Travel covid

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Borders Opening: Co-parents and Holiday Travel

Travel is often a bone of contention for separated parents. Who can go where and when and with the kids at what age?

To add, during the pandemic, travel bans separated many children and parents further.

Now with borders opening, all sorts of reunions that require travel will be taking place.

Holiday travel for fun or to see extended kin will be up for discussion.

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For some families, the issue of vaccination may be revisited.

However, if one is wanting to cross an international border or travel by air, restrictions will require people to meet vaccination requirements. Whether they like it or not. That, to some degree takes care of those concerns for those supportive of vaccines when their co-parent might not be supportive.

The other issue, less seen, is the fact that children will be away from a parent by a greater distance. Likely by a greater time than experienced since before the pandemic. This alone can create anxiety for both parent and child.

This is not to say travel should be avoided. But if parents want to resolve a travel decision, they should be mindful of this issue as it alone can give rise to conflict although disguised as other issues. Here, talk, sensitivity and planning can ease such tensions for both child and parent.

While so many of these issues can fall to dispute, the legal system can be the worst place to resolve them. That is not to say a lawyer can’t be helpful though.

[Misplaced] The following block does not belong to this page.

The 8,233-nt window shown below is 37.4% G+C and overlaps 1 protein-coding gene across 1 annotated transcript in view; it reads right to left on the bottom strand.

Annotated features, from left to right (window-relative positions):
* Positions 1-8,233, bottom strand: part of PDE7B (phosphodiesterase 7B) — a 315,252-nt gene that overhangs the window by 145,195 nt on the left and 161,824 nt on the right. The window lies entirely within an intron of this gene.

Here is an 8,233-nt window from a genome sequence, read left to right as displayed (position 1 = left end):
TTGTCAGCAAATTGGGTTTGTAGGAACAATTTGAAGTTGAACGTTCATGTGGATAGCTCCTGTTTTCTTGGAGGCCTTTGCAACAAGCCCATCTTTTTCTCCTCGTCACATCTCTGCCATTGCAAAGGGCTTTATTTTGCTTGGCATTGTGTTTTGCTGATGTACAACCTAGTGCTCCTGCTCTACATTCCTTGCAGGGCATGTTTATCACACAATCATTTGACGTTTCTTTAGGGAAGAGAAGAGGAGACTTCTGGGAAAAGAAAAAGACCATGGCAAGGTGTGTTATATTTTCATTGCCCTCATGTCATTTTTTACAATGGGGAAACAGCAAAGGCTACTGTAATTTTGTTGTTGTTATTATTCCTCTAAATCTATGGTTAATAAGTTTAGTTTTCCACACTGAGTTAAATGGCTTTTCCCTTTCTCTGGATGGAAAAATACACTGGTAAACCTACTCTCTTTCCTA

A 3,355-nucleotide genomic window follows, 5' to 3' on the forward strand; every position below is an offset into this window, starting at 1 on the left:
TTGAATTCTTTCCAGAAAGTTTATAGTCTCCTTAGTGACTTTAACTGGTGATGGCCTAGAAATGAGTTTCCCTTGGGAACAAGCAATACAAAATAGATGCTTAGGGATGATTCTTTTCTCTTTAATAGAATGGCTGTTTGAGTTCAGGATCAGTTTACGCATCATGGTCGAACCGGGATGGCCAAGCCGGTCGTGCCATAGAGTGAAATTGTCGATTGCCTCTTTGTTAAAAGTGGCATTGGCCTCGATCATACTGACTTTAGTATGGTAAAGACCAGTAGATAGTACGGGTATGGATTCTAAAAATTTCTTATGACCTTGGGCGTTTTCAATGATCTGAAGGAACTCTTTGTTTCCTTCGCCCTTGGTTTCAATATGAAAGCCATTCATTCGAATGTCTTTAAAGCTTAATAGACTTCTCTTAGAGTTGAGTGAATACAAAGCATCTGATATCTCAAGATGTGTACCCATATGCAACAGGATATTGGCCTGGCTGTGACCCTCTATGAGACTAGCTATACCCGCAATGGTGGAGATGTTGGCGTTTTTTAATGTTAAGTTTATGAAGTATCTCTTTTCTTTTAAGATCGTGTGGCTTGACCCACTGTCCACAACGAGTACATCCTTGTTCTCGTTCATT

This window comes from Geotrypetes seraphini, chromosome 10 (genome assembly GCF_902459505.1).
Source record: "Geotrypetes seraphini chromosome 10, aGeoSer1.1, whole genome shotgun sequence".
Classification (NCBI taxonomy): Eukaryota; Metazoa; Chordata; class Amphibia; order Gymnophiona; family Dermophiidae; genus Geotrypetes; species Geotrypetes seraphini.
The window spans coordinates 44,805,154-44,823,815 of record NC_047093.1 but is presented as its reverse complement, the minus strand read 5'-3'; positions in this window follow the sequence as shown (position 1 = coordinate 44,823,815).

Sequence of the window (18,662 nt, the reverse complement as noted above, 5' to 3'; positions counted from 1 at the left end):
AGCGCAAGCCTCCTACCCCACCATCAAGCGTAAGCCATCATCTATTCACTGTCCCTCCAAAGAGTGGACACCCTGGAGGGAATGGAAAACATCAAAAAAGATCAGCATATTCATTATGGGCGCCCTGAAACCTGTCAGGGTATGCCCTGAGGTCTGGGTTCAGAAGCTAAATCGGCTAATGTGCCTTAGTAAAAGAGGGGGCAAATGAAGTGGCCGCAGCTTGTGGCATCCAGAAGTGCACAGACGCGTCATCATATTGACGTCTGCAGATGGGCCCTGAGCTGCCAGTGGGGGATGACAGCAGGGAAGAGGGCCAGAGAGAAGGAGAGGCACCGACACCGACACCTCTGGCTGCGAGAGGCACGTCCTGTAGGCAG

The trick is to work with a lawyer whose approach is to bring reason, compassion and problem solving to the issue… Not power and control. These are more social than legal issues. Your lawyer can also enlist the aid of a counselor or mediator while still offering you support through the process.

As the world shifts back toward more regular activities, even that return to normal is an adjustment.

Try deep breath, strategies to provide for safety and connection, and problem solving. These can go a long way to facilitating life post-pandemic.

Gary Direnfeld, MSW, RSW

Gary Direnfeld, MSW, RSW is a Canadian Social Worker in private practice. Recognized from his 65 episodes of the hit show Newlywed/Nearly Dead. To over 650 columns as the parenting expert of a major metropolitan newspaper, to more than 600 media appearances, to his book, Marriage Rescue: Overcoming ten deadly sins in failing relationships. Courts in Ontario, Canada, consider him an expert in social work, marital and family therapy, child development, parent-child relations and custody and access matters He speaks at conferences and workshops throughout Canada and the US and helps family peacemakers grow their practice.


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